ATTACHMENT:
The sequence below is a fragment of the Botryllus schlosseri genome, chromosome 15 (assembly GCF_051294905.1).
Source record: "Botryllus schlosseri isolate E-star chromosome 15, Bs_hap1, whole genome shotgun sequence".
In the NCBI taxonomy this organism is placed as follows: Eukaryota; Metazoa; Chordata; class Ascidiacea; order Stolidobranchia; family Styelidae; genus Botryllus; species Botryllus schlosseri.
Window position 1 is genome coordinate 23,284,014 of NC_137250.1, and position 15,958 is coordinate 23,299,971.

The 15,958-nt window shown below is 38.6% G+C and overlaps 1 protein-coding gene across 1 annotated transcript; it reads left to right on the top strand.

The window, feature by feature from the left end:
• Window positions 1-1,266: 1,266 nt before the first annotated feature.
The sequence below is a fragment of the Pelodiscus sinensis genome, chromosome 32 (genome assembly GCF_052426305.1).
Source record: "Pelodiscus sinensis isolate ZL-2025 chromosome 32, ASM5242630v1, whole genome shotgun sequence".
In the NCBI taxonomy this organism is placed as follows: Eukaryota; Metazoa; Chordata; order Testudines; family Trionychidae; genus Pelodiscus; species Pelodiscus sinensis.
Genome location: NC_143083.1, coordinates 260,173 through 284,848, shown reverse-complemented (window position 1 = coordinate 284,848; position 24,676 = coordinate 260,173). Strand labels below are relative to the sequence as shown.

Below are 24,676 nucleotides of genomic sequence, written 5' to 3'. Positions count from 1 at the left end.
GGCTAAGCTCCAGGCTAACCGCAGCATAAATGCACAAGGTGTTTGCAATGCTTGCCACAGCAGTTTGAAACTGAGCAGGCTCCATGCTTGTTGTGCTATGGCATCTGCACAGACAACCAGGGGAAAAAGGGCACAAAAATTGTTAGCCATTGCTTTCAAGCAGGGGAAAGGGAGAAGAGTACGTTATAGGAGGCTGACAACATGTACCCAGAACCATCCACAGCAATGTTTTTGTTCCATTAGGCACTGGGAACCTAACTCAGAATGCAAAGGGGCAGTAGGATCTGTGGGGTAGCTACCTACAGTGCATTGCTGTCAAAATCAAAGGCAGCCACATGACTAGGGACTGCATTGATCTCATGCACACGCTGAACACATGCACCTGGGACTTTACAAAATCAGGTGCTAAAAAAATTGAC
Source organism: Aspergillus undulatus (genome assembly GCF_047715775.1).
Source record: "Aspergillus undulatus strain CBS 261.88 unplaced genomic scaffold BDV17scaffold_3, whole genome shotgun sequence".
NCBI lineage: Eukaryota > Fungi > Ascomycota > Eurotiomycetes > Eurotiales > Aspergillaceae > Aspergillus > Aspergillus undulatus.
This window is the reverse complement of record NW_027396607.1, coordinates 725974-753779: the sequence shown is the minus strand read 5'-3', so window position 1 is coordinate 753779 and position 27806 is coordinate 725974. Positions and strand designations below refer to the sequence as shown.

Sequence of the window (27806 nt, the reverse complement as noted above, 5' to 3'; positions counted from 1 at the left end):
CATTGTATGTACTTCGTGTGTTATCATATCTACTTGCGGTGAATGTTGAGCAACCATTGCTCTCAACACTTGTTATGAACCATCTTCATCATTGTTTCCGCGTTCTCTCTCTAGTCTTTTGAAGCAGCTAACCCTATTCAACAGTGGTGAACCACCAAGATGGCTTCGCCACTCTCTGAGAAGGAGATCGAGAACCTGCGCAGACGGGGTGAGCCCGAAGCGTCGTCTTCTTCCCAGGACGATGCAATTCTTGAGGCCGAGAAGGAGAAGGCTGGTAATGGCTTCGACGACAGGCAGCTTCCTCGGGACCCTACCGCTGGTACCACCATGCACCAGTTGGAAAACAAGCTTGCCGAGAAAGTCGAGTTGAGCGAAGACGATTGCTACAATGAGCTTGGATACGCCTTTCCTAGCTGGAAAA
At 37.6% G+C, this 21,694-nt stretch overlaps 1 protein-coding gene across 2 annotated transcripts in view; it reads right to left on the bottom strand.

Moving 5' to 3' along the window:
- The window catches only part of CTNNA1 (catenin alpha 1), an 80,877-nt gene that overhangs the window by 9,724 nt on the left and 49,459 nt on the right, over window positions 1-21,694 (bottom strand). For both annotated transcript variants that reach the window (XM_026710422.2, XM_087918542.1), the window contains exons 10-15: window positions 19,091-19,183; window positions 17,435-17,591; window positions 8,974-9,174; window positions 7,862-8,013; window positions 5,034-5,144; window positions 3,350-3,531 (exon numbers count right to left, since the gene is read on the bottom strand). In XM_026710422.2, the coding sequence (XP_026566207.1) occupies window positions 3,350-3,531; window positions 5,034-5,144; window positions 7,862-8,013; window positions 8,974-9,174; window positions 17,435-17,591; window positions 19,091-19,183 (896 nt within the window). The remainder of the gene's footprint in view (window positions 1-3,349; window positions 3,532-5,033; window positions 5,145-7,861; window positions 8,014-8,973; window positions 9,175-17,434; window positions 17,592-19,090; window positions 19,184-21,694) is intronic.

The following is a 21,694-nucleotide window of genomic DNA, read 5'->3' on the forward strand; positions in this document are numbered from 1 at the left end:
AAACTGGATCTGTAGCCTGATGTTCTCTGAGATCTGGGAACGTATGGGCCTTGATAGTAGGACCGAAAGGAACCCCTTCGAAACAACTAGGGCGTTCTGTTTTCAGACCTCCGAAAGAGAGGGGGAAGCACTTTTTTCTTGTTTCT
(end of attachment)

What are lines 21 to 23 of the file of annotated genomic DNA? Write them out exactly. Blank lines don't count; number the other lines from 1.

Moving 5' to 3' along the window:
- The window catches only part of CTNNA1 (catenin alpha 1), an 80,877-nt gene that overhangs the window by 9,724 nt on the left and 49,459 nt on the right, over window positions 1-21,694 (bottom strand). For both annotated transcript variants that reach the window (XM_026710422.2, XM_087918542.1), the window contains exons 10-15: window positions 19,091-19,183; window positions 17,435-17,591; window positions 8,974-9,174; window positions 7,862-8,013; window positions 5,034-5,144; window positions 3,350-3,531 (exon numbers count right to left, since the gene is read on the bottom strand). In XM_026710422.2, the coding sequence (XP_026566207.1) occupies window positions 3,350-3,531; window positions 5,034-5,144; window positions 7,862-8,013; window positions 8,974-9,174; window positions 17,435-17,591; window positions 19,091-19,183 (896 nt within the window). The remainder of the gene's footprint in view (window positions 1-3,349; window positions 3,532-5,033; window positions 5,145-7,861; window positions 8,014-8,973; window positions 9,175-17,434; window positions 17,592-19,090; window positions 19,184-21,694) is intronic.

The following is a 21,694-nucleotide window of genomic DNA, read 5'->3' on the forward strand; positions in this document are numbered from 1 at the left end: